Nutrition during pregnancy
Weight gain should be welcome during the nine months of pregnancy. Yet many pregnant woman worry about their weight.
“Can you see anything yet?” The only time when women get excited about watching their bellies slowly expand is when they are pregnant. When a woman is expecting, weight gain isn’t just allowed – it’s desirable. After all, “now I’m eating for two”. Prior to becoming pregnant most women (and men) watch their weight, but after a positive pregnancy test, the floodgates tend to open when it comes to food. Your pants won’t fit soon anyway and pregnancy hormones will likely trigger irresistible cravings for sweet or sour food. So we simply eat what we want. If only the health food gurus weren’t wagging their fingers at us and our gynaecologist wasn’t giving us such stern looks!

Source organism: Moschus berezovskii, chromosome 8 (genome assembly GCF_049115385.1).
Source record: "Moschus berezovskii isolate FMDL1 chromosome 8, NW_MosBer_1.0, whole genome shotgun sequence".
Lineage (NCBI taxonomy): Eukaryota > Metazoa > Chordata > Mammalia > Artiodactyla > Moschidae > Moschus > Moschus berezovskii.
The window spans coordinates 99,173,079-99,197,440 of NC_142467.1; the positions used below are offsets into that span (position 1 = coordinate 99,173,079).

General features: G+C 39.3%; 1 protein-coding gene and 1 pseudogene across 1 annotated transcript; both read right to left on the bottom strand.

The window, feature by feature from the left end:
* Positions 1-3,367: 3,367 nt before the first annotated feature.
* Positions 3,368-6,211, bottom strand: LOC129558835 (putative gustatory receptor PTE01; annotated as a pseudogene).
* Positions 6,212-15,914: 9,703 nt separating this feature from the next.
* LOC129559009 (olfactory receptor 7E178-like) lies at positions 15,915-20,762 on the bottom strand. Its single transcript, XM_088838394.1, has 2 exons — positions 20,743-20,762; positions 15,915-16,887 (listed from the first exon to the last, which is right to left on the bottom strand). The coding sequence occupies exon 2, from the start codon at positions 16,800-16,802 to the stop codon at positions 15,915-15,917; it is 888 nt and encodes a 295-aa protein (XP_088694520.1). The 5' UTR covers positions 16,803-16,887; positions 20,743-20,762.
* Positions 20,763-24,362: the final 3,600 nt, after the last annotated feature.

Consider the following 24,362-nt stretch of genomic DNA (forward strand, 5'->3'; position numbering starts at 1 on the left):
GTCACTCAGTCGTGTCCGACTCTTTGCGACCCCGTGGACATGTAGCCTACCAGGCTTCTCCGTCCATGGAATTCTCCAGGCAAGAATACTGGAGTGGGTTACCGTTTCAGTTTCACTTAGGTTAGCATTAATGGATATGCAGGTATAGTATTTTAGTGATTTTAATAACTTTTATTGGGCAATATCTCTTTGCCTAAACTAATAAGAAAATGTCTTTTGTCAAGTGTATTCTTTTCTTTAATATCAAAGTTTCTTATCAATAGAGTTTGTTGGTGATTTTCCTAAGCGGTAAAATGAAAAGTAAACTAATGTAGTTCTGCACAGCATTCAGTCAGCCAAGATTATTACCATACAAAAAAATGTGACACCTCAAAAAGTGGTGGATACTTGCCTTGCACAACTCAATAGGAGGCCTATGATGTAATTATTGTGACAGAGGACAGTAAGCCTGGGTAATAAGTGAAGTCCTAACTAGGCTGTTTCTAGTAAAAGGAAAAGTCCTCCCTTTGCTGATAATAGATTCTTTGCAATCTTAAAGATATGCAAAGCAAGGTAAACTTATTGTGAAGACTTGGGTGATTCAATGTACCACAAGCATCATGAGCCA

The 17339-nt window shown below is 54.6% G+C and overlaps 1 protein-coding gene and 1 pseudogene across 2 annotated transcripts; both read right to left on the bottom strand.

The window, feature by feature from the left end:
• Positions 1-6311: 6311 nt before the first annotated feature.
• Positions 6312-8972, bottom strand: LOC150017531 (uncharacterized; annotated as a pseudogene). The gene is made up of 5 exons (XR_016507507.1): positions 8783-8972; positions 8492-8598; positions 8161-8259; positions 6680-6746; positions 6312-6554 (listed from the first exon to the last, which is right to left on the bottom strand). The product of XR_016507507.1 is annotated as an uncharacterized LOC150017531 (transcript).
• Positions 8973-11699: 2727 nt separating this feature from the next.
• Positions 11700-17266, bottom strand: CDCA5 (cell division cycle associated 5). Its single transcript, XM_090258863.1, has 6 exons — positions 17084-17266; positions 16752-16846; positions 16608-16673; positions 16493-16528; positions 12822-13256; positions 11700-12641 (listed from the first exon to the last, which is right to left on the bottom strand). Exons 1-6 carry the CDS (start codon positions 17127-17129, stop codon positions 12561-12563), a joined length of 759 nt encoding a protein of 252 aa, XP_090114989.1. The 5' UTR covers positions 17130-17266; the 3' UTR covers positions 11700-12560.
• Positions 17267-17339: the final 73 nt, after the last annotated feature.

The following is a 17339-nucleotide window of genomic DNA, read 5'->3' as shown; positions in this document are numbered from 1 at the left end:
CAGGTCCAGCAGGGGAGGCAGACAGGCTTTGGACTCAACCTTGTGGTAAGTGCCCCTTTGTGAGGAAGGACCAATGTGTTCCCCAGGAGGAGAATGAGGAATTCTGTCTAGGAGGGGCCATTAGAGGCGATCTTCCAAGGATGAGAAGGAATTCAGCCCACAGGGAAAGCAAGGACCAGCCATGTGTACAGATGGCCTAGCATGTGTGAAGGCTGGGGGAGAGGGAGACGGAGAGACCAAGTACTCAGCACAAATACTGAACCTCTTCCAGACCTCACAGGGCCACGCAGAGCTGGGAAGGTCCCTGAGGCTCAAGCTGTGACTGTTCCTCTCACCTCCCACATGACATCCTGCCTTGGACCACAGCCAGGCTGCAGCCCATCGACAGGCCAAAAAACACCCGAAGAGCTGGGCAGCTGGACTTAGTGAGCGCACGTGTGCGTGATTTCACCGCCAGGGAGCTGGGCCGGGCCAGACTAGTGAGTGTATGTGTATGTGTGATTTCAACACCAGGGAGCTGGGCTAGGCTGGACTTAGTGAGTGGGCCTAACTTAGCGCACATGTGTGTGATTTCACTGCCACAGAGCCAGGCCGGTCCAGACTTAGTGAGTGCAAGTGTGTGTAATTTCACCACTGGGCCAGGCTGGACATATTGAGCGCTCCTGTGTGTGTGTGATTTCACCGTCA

Gaining between 10 and 16 kilos during pregnancy is normal, they say. Less can cause the baby to be malnourished and putting on more weight (for instance, 20 kilos or more over the nine months) significantly increases the risk of complications and disorders like gestational diabetes, back pain and high blood pressure. As a general rule: the lower your weight when you become pregnant, the more weight you are allowed to gain.
Concrete figures about what constitutes permissible or excessive weight gain can cause some women to worry unnecessarily. This is particularly evident in online forums, where women frequently bemoan their increasing weight with exclamations like: “I’m only in the 20th week of pregnancy and I’ve already put on 5.5 kg!” But at least they can draw comfort from the stories of countless other women going through the same experience.
There are natural reasons why pregnancy causes weight gain and a significantly rounder figure: to start with, after nine months the baby weighs around 3 or 4 kilos. Add to this the womb, which weighs around 1.5 kg, about 1 kg of amniotic fluid and roughly 700 g of placenta. The breasts also become about 500 g heavier and the amount of blood in increases by around 2 kg. Fluid retention (oedema) also contributes to the woman’s overall weight.